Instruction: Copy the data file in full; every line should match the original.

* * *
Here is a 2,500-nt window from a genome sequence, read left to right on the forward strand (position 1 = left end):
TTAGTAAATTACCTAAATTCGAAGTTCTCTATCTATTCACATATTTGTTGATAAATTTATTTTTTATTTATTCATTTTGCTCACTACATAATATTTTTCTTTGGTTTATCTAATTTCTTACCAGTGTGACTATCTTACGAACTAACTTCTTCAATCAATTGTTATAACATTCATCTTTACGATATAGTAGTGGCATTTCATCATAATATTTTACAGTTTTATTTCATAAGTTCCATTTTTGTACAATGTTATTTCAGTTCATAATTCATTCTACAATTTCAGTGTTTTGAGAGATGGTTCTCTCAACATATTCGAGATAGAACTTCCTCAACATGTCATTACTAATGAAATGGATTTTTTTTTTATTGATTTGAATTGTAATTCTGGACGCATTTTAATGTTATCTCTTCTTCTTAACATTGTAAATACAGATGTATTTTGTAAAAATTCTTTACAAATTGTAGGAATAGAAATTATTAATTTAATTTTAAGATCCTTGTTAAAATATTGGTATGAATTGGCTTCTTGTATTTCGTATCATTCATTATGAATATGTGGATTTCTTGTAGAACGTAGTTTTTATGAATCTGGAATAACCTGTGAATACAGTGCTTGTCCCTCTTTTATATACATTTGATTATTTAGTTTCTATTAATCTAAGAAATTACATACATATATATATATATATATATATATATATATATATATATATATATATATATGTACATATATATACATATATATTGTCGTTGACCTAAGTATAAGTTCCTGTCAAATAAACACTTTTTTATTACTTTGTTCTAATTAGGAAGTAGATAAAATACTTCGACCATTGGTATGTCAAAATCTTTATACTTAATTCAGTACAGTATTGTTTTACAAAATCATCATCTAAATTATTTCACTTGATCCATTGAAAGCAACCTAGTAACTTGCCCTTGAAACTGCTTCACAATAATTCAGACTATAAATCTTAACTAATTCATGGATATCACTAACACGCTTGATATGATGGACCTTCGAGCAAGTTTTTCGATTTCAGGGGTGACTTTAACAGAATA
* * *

Here is a 2,500-nt window from a genome sequence, read left to right on the forward strand (position 1 = left end):
TTAGTAAATTACCTAAATTCGAAGTTCTCTATCTATTCACATATTTGTTGATAAATTTATTTTTTATTTATTCATTTTGCTCACTACATAATATTTTTCTTTGGTTTATCTAATTTCTTACCAGTGTGACTATCTTACGAACTAACTTCTTCAATCAATTGTTATAACATTCATCTTTACGATATAGTAGTGGCATTTCATCATAATATTTTACAGTTTTATTTCATAAGTTCCATTTTTGTACAATGTTATTTCAGTTCATAATTCATTCTACAATTTCAGTGTTTTGAGAGATGGTTCTCTCAACATATTCGAGATAGAACTTCCTCAACATGTCATTACTAATGAAATGGATTTTTTTTTTATTGATTTGAATTGTAATTCTGGACGCATTTTAATGTTATCTCTTCTTCTTAACATTGTAAATACAGATGTATTTTGTAAAAATTCTTTACAAATTGTAGGAATAGAAATTATTAATTTAATTTTAAGATCCTTGTTAAAATATTGGTATGAATTGGCTTCTTGTATTTCGTATCATTCATTATGAATATGTGGATTTCTTGTAGAACGTAGTTTTTATGAATCTGGAATAACCTGTGAATACAGTGCTTGTCCCTCTTTTATATACATTTGATTATTTAGTTTCTATTAATCTAAGAAATTACATACATATATATATATATATATATATATATATATATATATATATATATATATATGTACATATATATACATATATATTGTCGTTGACCTAAGTATAAGTTCCTGTCAAATAAACACTTTTTTATTACTTTGTTCTAATTAGGAAGTAGATAAAATACTTCGACCATTGGTATGTCAAAATCTTTATACTTAATTCAGTACAGTATTGTTTTACAAAATCATCATCTAAATTATTTCACTTGATCCATTGAAAGCAACCTAGTAACTTGCCCTTGAAACTGCTTCACAATAATTCAGACTATAAATCTTAACTAATTCATGGATATCACTAACACGCTTGATATGATGGACCTTCGAGCAAGTTTTTCGATTTCAGGGGTGACTTTAACAGAATA